|Region||Average Hourly Rate|
With the average hourly pay for developers in Eastern Europe being around $25, here’s a rough approximation of how much it costs to develop an on-demand mobile app:
Please keep in mind that the final cost of MVP development varies depending on your needs.
Choosing the right software development company for your MVP is one of the key components to sucessfull business. While most software development agencies could probably take on and complete and MVP project, not every agency is able to lay down a proper foundation for further development of your project.
We at Businessware Technologies proud ourselves in our approach to MVPs that has brought success to numerous clients.
We have worked with numerous startups over the course of almost two decades, and all of them ended up thriving in their respective markets. Here are some examples:
Curb-it – a complex system for on-demand trash hauling. It includes two cross-platform applications, Admin Panel, elaborate micro-service architecture and AWS cloud hosting. We developed a number of notable features for this project, such as rating system, interactive map and multi-channel chat with content filtering. Both apps also include Stripe integration for in-app purchases.
Activ5 – a fitness application paired with a custom Bluetooth device for workouts. We developed an iOS application that includes more than 100 workouts for various muscle groups and levels of difficulty. The app can be customized, tracks user progress and has a system of achievements. It supports 7 languages and has data synchronization.
Event management system – a complex application that takes care of all components of event organizing including chats, cost counting, planning and booking. We created a flexible system that can flawlessly navigate a group of people through many difficulties of organizing an event, including different time zones. The app is also integrated with Shopify.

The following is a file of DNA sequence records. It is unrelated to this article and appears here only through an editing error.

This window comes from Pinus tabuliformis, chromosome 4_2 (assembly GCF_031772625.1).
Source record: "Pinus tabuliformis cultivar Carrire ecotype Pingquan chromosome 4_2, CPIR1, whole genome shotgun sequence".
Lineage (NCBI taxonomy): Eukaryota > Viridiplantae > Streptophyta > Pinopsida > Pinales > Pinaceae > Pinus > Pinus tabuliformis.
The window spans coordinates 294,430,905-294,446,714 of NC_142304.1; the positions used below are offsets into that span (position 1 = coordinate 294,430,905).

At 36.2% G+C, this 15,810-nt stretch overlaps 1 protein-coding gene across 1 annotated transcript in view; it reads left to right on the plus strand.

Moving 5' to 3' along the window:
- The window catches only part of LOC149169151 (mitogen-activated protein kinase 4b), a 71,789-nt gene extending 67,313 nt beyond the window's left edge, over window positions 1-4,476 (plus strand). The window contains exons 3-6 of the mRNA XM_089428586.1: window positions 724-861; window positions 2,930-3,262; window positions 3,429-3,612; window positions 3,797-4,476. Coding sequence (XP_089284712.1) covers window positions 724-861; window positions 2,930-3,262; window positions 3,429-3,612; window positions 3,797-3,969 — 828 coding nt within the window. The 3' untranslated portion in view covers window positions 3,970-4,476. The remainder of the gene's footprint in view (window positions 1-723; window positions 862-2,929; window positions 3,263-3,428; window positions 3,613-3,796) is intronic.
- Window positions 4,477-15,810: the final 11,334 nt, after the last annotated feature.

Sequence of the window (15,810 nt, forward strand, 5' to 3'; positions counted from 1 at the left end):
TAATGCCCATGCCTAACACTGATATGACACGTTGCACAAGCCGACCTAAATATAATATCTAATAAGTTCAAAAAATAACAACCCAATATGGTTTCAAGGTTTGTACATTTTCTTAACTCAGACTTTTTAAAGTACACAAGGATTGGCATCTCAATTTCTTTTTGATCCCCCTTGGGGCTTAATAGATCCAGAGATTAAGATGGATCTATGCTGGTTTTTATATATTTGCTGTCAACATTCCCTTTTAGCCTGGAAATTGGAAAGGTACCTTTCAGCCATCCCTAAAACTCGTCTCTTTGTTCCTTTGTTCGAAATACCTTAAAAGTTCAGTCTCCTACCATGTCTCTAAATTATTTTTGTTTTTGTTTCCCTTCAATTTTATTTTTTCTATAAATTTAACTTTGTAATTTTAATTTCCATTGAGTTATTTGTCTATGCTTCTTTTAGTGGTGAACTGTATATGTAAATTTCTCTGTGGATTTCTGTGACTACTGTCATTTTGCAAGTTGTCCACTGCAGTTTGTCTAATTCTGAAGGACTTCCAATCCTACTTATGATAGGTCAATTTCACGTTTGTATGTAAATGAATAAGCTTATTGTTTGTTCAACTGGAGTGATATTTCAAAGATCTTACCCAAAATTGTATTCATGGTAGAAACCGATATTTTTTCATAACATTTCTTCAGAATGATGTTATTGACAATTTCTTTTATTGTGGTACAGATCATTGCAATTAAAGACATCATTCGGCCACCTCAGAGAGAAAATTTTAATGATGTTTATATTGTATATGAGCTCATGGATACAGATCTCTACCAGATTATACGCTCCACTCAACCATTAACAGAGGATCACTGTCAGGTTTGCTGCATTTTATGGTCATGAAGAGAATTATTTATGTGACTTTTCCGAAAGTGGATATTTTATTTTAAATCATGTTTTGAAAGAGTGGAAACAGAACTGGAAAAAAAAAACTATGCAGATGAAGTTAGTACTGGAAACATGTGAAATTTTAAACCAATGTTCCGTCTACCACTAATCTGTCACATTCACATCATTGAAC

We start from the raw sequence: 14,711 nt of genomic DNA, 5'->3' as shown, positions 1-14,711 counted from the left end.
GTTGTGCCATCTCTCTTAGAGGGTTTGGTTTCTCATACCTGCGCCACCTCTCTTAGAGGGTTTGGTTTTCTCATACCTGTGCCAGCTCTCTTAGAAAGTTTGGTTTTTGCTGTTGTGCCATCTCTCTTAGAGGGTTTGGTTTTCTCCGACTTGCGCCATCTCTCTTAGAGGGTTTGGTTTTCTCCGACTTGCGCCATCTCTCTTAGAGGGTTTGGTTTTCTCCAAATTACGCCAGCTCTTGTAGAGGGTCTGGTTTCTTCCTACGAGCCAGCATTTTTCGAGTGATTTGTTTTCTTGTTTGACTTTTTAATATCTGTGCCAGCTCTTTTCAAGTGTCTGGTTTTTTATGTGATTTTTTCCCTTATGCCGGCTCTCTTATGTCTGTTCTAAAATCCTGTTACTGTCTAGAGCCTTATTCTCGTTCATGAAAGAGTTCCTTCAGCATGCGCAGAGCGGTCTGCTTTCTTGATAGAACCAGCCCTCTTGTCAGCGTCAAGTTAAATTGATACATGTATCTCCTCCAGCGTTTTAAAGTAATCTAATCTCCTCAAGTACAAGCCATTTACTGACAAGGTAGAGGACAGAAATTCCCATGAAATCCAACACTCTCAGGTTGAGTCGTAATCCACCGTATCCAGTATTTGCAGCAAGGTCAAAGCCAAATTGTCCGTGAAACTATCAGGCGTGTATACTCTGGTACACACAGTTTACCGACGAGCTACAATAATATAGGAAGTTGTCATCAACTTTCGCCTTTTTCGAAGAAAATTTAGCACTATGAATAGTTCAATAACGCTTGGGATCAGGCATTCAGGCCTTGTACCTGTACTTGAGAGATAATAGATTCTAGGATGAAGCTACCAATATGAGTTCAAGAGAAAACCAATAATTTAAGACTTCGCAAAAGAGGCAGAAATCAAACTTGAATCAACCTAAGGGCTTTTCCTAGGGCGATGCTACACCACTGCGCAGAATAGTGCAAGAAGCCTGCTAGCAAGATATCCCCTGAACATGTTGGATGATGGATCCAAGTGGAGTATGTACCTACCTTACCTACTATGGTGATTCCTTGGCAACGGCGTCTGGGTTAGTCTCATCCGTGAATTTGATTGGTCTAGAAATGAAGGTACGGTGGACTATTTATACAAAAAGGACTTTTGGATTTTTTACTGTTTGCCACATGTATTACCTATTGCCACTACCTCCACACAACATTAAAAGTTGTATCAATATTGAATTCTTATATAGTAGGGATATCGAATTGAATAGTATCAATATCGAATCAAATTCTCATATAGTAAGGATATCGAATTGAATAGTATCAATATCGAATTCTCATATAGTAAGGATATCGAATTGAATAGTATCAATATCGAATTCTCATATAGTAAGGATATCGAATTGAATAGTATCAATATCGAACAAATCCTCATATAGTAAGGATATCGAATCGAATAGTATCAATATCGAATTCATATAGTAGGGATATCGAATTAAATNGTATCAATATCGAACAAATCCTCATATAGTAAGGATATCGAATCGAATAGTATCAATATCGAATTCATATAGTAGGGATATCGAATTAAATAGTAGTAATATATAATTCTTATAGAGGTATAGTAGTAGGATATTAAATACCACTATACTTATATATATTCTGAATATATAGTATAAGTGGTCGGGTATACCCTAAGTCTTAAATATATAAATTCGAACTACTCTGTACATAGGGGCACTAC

Our team includes experts from all fields of software development: we have professional iOS and Android developers that excel at both cross-platform and native technologies, a separate Augmented Reality team for especially ambitious projects and an AI team. Our hourly rates are reasonable, compared to neighboring regions, which means that your budget will allow more development.
For years we have been working with giant enterprise companies from a variety of industries: diamond mining, insurance, healthcare, oil production and many more. This experience allows us to share the unique perspective on product growth and scalability with our new clients. Having an understanding on how big companies operate and what they prioritize to succeed, plays a big role in development planning. As always, information is key.
If you are interested in developing a new product with us, drop us a line at email@example.com and we’ll get in contact with you as soon as possible!